Title: The Winner’s Curse
Author: Marie Rutkoski
Genre: Fantasy/Young Adult
Length: 355 pages
Winning what you want may cost you everything you love…
As a general’s daughter in a vast empire that revels in war and enslaves those it conquers, seventeen-year-old Kestrel has two choices: she can join the military or get married. But Kestrel has other intentions.
One day, she is startled to find a kindred spirit in a young slave up for auction. Arin’s eyes seem to defy everything and everyone. Following her instinct, Kestrel buys him—with unexpected consequences. It’s not long before she has to hide her growing love for Arin.
But he, too, has a secret, and Kestrel quickly learns that the price she paid for a fellow human is much higher than she ever could have imagined.
Set in a richly imagined new world, The Winner’s Curse by Marie Rutkoski is a story of deadly games where everything is at stake, and the gamble is whether you will keep your head or lose your heart.
The Winner’s Curse is the first book from my June TBR that I finished. I had high hopes for it, seeing that, from the synopsis, it seemed to contain many things that I enjoy in a book- some of them being a fantasy setting and war conflict. This book definitely has received a ton of hype on BookTube and amongst book bloggers, so my expectations were already fairly high when I began reading.
Packaging: 5/5 Stars
I love the cover art of this book- I think that it’s absolutely beautiful. I don’t own a physical copy of the book, so I can’t comment on the quality of the physical quality of the book and sleeve.
Writing Style: 4/5 Stars
Marie Rutkoski is definitely an extremely talented author. Her prose is beautiful, and everything, from the worldbuilding to the characters to the dialogue, is so well written. However, and I’m not sure what it is in particular, seeing that I did genuinely enjoy her writing style, I kept feeling as if there was something missing- a certain aspect that was preventing me from enjoying the book as much as everyone else seemed to have had. If I can figure out what it is that I felt was missing, I’ll definitely update this review.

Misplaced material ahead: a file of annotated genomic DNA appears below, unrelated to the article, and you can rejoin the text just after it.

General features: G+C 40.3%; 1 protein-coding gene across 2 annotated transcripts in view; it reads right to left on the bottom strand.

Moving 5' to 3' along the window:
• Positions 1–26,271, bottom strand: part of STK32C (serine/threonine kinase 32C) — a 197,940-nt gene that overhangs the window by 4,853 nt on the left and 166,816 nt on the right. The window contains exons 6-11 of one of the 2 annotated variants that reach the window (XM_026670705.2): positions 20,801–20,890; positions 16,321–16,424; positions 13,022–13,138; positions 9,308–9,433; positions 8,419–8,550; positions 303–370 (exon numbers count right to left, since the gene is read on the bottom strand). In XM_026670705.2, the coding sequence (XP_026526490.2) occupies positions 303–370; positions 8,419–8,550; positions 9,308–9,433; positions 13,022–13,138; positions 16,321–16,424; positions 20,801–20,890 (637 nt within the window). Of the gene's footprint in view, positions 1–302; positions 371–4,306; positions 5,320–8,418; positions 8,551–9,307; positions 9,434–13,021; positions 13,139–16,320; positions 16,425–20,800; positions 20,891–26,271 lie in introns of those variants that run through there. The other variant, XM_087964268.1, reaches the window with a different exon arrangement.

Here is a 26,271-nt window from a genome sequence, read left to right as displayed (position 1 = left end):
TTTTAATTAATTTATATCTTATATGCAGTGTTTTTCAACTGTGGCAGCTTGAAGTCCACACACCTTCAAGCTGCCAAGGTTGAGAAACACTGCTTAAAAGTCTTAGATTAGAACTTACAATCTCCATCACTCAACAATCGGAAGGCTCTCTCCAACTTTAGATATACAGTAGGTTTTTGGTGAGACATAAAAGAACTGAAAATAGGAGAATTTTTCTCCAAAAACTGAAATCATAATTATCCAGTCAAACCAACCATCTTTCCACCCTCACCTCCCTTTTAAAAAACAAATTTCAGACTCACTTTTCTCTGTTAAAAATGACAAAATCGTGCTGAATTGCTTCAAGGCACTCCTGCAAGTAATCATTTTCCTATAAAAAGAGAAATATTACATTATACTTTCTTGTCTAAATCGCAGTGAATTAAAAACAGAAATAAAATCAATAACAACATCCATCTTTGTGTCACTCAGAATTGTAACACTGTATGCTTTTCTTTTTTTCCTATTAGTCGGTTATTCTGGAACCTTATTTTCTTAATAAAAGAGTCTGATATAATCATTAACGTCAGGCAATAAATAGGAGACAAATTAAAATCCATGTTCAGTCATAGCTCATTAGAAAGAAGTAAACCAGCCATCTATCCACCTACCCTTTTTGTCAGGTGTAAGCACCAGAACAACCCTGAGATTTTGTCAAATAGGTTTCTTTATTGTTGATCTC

Characters: 4.5/5 Stars
Beginning with our protagonist and main character, Kestrel- I absolutely loved her. She’s definitely one of my favorite characters that I’ve read about, not only this year, but in general. She’s so shrewd and quick witted, as well as extremely strategic and politically clever. Kestrel wasn’t anything like the majority of female protagonists that I’ve read about in YA Fantasies, or even Dystopians. She isn’t a warrior, or even a soldier- her strengths don’t lay with an ability with weapons, but instead, her intellect, pragmatism and tactical mind. She felt so real to me as a character- I loved how her suffering and emotional pain was shared in the book, and how there were instances in which she broke down and cried. These moments of vulnerability helped me connect to Kestrel even more. As with Arin, I ultimately loved him as well. Although there were definitely moments where I was extremely pissed with him, mostly on Kestrel’s behalf, and I felt that he could get to be a bit ridiculous, I enjoyed his brutal honesty and his sharp mind that made him one of the only true competitors that Kestrel ever had in regards to her quick wit.
Plot: 4/5 Stars
This plot contains practically everything that I love in a fantasy- the extremely political and militaristic settings and strongly interwoven themes of strategy were so fascinating to me. However, I couldn’t help but grow a bit annoyed with the romance in the second half of the book, especially after Arin’s betrayal is made known to Kestrel (<- highlight over blank space for a spoiler). It just didn’t seem right to me that Kestrel would even come close to forgiving him again, especially not after what his actions almost did to Jess. Although that I understand how Kestrel comes to understands the reasons behind Arin’s actions, it doesn’t resonate well with me that she’d let that wash away everything else that he had done to her and the people that she’s known all her life, inadvertently or not (<- highlight over blank space for spoilers). Those were definitely the biggest issues that I had concerning the plot of the book.
Overall: 4/5 Stars
The Winner’s Curse merited a solid 4 out of 5 stars. Although there were a few minor issues that I had with the book, and I didn’t enjoy it as much as everyone else seemed to, I loved the main character and the world that this book is set in, as well as the political and militaristic backdrops and many other aspects.